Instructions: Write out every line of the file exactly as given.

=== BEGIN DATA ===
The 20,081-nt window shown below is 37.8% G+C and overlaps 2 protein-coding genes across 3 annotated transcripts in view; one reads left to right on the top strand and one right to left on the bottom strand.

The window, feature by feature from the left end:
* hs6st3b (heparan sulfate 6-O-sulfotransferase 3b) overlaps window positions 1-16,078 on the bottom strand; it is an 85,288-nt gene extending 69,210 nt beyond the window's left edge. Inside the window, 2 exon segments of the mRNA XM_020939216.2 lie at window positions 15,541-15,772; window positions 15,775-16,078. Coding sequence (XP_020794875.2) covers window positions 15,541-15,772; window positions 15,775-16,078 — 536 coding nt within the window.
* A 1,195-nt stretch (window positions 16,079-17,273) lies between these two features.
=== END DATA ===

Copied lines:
The 20,081-nt window shown below is 37.8% G+C and overlaps 2 protein-coding genes across 3 annotated transcripts in view; one reads left to right on the top strand and one right to left on the bottom strand.

The window, feature by feature from the left end:
* hs6st3b (heparan sulfate 6-O-sulfotransferase 3b) overlaps window positions 1-16,078 on the bottom strand; it is an 85,288-nt gene extending 69,210 nt beyond the window's left edge. Inside the window, 2 exon segments of the mRNA XM_020939216.2 lie at window positions 15,541-15,772; window positions 15,775-16,078. Coding sequence (XP_020794875.2) covers window positions 15,541-15,772; window positions 15,775-16,078 — 536 coding nt within the window.
* A 1,195-nt stretch (window positions 16,079-17,273) lies between these two features.